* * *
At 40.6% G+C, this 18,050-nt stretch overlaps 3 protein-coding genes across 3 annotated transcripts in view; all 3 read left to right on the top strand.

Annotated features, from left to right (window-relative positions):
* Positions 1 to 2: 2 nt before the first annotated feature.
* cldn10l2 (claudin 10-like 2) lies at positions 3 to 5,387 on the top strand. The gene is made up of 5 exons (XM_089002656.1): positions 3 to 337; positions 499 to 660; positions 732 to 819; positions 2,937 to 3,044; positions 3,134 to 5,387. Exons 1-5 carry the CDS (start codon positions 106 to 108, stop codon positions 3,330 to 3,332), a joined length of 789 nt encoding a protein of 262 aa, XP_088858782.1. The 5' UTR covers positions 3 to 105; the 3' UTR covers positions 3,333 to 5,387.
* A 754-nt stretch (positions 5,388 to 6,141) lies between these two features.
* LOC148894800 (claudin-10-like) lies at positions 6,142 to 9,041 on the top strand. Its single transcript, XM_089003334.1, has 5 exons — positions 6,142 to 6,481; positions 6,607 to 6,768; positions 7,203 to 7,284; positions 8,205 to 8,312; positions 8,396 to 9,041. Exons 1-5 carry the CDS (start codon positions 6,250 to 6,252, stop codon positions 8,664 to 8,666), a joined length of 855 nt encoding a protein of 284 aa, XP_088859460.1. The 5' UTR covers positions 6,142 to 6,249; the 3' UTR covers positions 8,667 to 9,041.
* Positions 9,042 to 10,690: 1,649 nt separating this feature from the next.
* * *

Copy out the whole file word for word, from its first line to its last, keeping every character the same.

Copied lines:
At 40.6% G+C, this 18,050-nt stretch overlaps 3 protein-coding genes across 3 annotated transcripts in view; all 3 read left to right on the top strand.

Annotated features, from left to right (window-relative positions):
* Positions 1 to 2: 2 nt before the first annotated feature.
* cldn10l2 (claudin 10-like 2) lies at positions 3 to 5,387 on the top strand. The gene is made up of 5 exons (XM_089002656.1): positions 3 to 337; positions 499 to 660; positions 732 to 819; positions 2,937 to 3,044; positions 3,134 to 5,387. Exons 1-5 carry the CDS (start codon positions 106 to 108, stop codon positions 3,330 to 3,332), a joined length of 789 nt encoding a protein of 262 aa, XP_088858782.1. The 5' UTR covers positions 3 to 105; the 3' UTR covers positions 3,333 to 5,387.
* A 754-nt stretch (positions 5,388 to 6,141) lies between these two features.
* LOC148894800 (claudin-10-like) lies at positions 6,142 to 9,041 on the top strand. Its single transcript, XM_089003334.1, has 5 exons — positions 6,142 to 6,481; positions 6,607 to 6,768; positions 7,203 to 7,284; positions 8,205 to 8,312; positions 8,396 to 9,041. Exons 1-5 carry the CDS (start codon positions 6,250 to 6,252, stop codon positions 8,664 to 8,666), a joined length of 855 nt encoding a protein of 284 aa, XP_088859460.1. The 5' UTR covers positions 6,142 to 6,249; the 3' UTR covers positions 8,667 to 9,041.
* Positions 9,042 to 10,690: 1,649 nt separating this feature from the next.